Indian Journal of Paediatric Dermatology

LETTER TO EDITOR
Year
: 2021  |  Volume : 22  |  Issue : 3  |  Page : 280--281

Epidermal nevus syndrome with rare ocular and skeletal features


Neerja Puri1, Sukhmani Brar2, Jatinder Pal Singh1,  
1 Department of Dermatology, G G S Medical College, Faridkot, Punjab, India
2 Fortis Polyclinic, Mohali, Chandigarh, India

Correspondence Address:
Neerja Puri
Department of Dermatology, G G S Medical College, Faridkot, Punjab
India




How to cite this article:
Puri N, Brar S, Singh JP. Epidermal nevus syndrome with rare ocular and skeletal features.Indian J Paediatr Dermatol 2021;22:280-281


How to cite this URL:
Puri N, Brar S, Singh JP. Epidermal nevus syndrome with rare ocular and skeletal features. Indian J Paediatr Dermatol [serial online] 2021 [cited 2021 Nov 28 ];22:280-281
Available from: https://www.ijpd.in/text.asp?2021/22/3/280/319956


Full Text



Sir,

Epidermal nevus syndrome (ENS) is a rare entity. It is a congenital syndrome with skin, neurological, cardiac and eye abnormalities. ENS is also called Solomon's syndrome.[1] There is presence of epidermal nevi in association with various developmental anomalies of the skin, eye, nervous, skeletal, cardiovascular, and urogenital systems.[2] Complex ocular choristomas (epibulbar tumors), characterized by the presence of two or more ectopic tissues, have been described in this syndrome.[3]

Neurological abnormalities that can be associated with ENSs can include seizures, cognitive impairment, developmental delays, and hemiplegia.[4] Skeletal abnormalities can include abnormal curvature of the spine, malformation of the hip, and abnormalities of the arms and legs.[5] Ocular abnormalities may include cataracts, clouding (opacity) of the cornea, or partial absence of tissue of the iris or retina (colobomas).

We report the case of a 14-year-old female with presence of hyperpigmented plaques present on the right side of the neck since birth. There was no positive family history, and a history of consanguinity was denied. There was no evidence of mental retardation in the patient. There was a history of progressive diminution of vision. Regarding the bony abnormalities, there was shortening of the left leg since birth. On examination, multiple hyperpigmented verrucous lesions were present on the lateral aspect of the neck [Figure 1] and right upper back along the lines of Blaschko and not associated with any itching over the lesions. Right-sided facial hemiatrophy [Figure 2] along with twitching of the facial muscles occurring at regular intervals was present since birth. Examination of the eyes revealed diminution of vision, and bilateral choristomas were present on slit-lamp examination. Dermoscopy of the verrucous lesions showed thick brown branching lines with terminal hairs along with brown dots. Punch biopsy of the verrucous lesions was done, and it showed hyperkeratosis, papillomatosis, and irregular acanthosis consistent with verrucous epidermal nevus [Figure 3]. Computed tomography scan of the head showed both basal ganglia and thalamus normal, there was no midline shift seen, and both brain stem and cerebellum appeared normal. X-rays of the pelvis showed that resorption of the head of the femur with breaking in the neck region was seen [Figure 4]. Ill-defined sclerosis was visualized in the shaft of the femur with superior displacement. The acetabulum appeared shallow and showed ill-defined sclerosis. Furthermore, the hemipelvis appeared smaller than the opposite hemipelvis. A provisional diagnosis of developmental dysplasia of the hip with pseudoarthrosis was made. Based on these, a diagnosis of ENS was made. For the bony abnormalities, she was referred to the department of orthopedics for further management.{Figure 1}{Figure 2}{Figure 3}{Figure 4}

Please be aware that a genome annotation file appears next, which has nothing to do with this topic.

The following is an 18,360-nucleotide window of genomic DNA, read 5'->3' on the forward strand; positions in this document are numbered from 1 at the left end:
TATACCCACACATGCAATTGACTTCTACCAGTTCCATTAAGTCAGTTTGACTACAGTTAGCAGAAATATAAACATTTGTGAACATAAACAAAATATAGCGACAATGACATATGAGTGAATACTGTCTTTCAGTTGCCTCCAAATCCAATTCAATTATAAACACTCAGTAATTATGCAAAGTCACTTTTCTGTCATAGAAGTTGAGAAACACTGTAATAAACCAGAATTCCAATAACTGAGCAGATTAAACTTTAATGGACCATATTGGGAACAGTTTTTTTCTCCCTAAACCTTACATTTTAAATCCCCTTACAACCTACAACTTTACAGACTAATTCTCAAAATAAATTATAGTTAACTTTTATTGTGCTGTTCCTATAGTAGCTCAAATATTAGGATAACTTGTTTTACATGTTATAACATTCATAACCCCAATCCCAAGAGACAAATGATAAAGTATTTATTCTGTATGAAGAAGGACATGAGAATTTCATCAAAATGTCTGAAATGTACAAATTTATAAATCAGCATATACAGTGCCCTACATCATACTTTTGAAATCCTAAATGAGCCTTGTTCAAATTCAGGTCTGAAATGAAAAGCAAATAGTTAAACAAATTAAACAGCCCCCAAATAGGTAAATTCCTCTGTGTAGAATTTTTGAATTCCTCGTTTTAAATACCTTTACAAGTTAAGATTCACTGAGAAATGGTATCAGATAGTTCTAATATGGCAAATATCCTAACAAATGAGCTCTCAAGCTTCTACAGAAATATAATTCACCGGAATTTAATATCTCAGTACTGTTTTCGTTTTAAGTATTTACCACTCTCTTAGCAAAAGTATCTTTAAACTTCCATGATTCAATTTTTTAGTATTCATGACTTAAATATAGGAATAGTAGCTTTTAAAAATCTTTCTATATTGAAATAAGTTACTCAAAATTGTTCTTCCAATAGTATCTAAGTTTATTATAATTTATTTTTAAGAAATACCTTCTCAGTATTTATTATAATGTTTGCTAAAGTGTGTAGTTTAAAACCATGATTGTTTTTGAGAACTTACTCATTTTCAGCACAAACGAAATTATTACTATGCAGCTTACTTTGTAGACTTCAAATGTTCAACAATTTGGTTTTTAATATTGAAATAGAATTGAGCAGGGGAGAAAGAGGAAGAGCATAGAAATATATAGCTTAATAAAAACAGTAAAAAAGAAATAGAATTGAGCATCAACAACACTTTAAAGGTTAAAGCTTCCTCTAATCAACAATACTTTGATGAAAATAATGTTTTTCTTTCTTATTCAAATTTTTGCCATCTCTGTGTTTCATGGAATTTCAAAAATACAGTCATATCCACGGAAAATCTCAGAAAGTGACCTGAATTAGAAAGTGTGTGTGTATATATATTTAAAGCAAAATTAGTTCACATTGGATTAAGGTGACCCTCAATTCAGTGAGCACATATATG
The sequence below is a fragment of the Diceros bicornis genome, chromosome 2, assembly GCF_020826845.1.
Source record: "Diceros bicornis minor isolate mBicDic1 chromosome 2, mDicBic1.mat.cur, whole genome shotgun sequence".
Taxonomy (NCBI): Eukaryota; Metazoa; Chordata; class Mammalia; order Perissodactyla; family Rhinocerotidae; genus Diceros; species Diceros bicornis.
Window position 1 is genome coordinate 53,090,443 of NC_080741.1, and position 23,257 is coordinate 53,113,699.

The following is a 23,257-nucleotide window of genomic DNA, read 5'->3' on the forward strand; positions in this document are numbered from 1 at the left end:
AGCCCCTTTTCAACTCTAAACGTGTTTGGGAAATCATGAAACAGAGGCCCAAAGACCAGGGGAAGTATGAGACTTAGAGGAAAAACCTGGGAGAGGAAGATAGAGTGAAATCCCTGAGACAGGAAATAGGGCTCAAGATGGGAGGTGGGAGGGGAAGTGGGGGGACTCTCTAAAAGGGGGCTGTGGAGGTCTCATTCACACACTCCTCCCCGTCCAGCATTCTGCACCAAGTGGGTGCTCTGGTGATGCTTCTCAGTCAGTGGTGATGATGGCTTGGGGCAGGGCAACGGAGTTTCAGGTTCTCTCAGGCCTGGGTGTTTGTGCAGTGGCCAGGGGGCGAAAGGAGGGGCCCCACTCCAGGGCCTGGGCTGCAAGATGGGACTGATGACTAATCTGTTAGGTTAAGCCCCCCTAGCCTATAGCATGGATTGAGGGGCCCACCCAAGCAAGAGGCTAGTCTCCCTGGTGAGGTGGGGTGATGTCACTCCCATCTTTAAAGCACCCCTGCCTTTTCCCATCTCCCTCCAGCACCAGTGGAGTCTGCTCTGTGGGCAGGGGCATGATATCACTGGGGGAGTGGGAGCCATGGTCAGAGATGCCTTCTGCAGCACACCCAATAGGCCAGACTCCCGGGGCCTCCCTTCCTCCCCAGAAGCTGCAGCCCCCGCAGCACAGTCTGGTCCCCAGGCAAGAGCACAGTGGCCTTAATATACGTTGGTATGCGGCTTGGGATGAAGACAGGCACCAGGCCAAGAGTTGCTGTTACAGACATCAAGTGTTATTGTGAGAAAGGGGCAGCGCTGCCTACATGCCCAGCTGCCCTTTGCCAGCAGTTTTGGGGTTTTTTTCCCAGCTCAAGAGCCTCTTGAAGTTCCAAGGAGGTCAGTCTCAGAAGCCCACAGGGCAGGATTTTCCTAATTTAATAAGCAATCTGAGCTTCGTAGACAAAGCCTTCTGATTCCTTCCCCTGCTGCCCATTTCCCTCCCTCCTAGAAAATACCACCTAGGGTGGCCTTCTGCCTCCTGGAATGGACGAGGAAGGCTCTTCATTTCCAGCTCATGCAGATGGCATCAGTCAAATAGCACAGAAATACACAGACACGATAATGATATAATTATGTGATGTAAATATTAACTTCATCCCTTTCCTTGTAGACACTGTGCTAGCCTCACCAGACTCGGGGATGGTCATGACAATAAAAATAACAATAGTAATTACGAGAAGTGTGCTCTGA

The treatment of ENS requires a holistic approach involving a team of specialists including pediatricians, dermatologists, orthopedic surgeons, and ophthalmologists.

The treating physician should counsel the parents of these children regarding the various therapeutic modalities best suited to their needs. Very few cases of bilateral ocular choristoma have been reported in association with ENS.[6] This association with other features is rare and hence reported.

Declaration of patient consent

The authors certify that they have obtained all appropriate patient consent forms. In the form the patient(s) has/have given his/her/their consent for his/her/their images and other clinical information to be reported in the journal. The patients understand that their names and initials will not be published and due efforts will be made to conceal their identity, but anonymity cannot be guaranteed.

Financial support and sponsorship

Nil.

Conflicts of interest

There are no conflicts of interest.

References

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2Lazzeri S, Mascalchi M, Cellerini M, Martinetti MG, Dal Pozzo G. Epidermal nevus syndrome: MR of intracranial involvement. AJNR Am J Neuroradiol 1993;14:1255-7.
3Mansour AM, Laibson PD, Reinecke RD, Henkind P, Mikati M. Bilateral total corneal and conjunctival choristomas associated with epidermal nevus. Arch Ophthalmol 1986;104:245-8.
4García-Vargas A, Hafner C, Pérez-Rodríguez AG, Rodríguez-Rojas LX, González-Esqueda P, Stoehr R, et al. An epidermal nevus syndrome with cerebral involvement caused by a mosaic FGFR3 mutation. Am J Med Genet A 2008;146A:2275-9.
5Heike CL, Cunningham ML, Steiner RD, Wenkert D, Hornung RL, Gruss JS, et al. Skeletal changes in epidermal nevus syndrome: Does focal bone disease harbor clues concerning pathogenesis? Am J Med Genet A 2005;139A:67-77.
6Sharma R, Singal A, Verma P, Rohatgi J, Sharma S. Epidermal nevus syndrome associated with unusual neurological, ocular, and skeletal features. Indian J Dermatol Venereol Leprol 2012;78:480-3.